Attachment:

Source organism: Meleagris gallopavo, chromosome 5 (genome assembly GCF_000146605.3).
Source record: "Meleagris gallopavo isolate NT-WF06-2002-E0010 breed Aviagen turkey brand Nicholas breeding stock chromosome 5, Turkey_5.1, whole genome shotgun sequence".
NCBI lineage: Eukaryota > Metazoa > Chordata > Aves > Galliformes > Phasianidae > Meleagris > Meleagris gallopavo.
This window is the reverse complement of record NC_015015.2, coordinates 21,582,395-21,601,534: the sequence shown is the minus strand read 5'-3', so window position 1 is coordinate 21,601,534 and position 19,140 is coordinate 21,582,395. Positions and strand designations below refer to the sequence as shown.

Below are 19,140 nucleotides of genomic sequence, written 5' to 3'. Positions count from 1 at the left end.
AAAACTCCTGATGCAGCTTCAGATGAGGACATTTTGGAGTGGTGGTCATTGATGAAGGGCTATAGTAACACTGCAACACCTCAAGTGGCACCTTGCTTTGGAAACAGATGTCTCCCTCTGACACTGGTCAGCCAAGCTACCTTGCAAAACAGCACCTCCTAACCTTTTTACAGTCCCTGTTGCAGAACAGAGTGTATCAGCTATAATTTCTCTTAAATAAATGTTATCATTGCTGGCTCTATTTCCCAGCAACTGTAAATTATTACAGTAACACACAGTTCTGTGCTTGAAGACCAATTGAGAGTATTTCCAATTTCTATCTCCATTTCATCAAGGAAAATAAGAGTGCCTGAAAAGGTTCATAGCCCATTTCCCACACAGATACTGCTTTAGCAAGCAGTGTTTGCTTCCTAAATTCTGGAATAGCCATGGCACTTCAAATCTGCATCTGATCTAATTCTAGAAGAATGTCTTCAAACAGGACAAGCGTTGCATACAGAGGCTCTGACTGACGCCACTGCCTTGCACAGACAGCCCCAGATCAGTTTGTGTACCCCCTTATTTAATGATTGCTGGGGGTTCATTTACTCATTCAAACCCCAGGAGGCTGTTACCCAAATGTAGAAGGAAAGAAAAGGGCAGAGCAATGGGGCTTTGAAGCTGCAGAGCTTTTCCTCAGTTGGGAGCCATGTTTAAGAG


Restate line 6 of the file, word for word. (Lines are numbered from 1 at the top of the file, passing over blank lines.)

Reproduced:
AAAACTCCTGATGCAGCTTCAGATGAGGACATTTTGGAGTGGTGGTCATTGATGAAGGGCTATAGTAACACTGCAACACCTCAAGTGGCACCTTGCTTTGGAAACAGATGTCTCCCTCTGACACTGGTCAGCCAAGCTACCTTGCAAAACAGCACCTCCTAACCTTTTTACAGTCCCTGTTGCAGAACAGAGTGTATCAGCTATAATTTCTCTTAAATAAATGTTATCATTGCTGGCTCTATTTCCCAGCAACTGTAAATTATTACAGTAACACACAGTTCTGTGCTTGAAGACCAATTGAGAGTATTTCCAATTTCTATCTCCATTTCATCAAGGAAAATAAGAGTGCCTGAAAAGGTTCATAGCCCATTTCCCACACAGATACTGCTTTAGCAAGCAGTGTTTGCTTCCTAAATTCTGGAATAGCCATGGCACTTCAAATCTGCATCTGATCTAATTCTAGAAGAATGTCTTCAAACAGGACAAGCGTTGCATACAGAGGCTCTGACTGACGCCACTGCCTTGCACAGACAGCCCCAGATCAGTTTGTGTACCCCCTTATTTAATGATTGCTGGGGGTTCATTTACTCATTCAAACCCCAGGAGGCTGTTACCCAAATGTAGAAGGAAAGAAAAGGGCAGAGCAATGGGGCTTTGAAGCTGCAGAGCTTTTCCTCAGTTGGGAGCCATGTTTAAGAG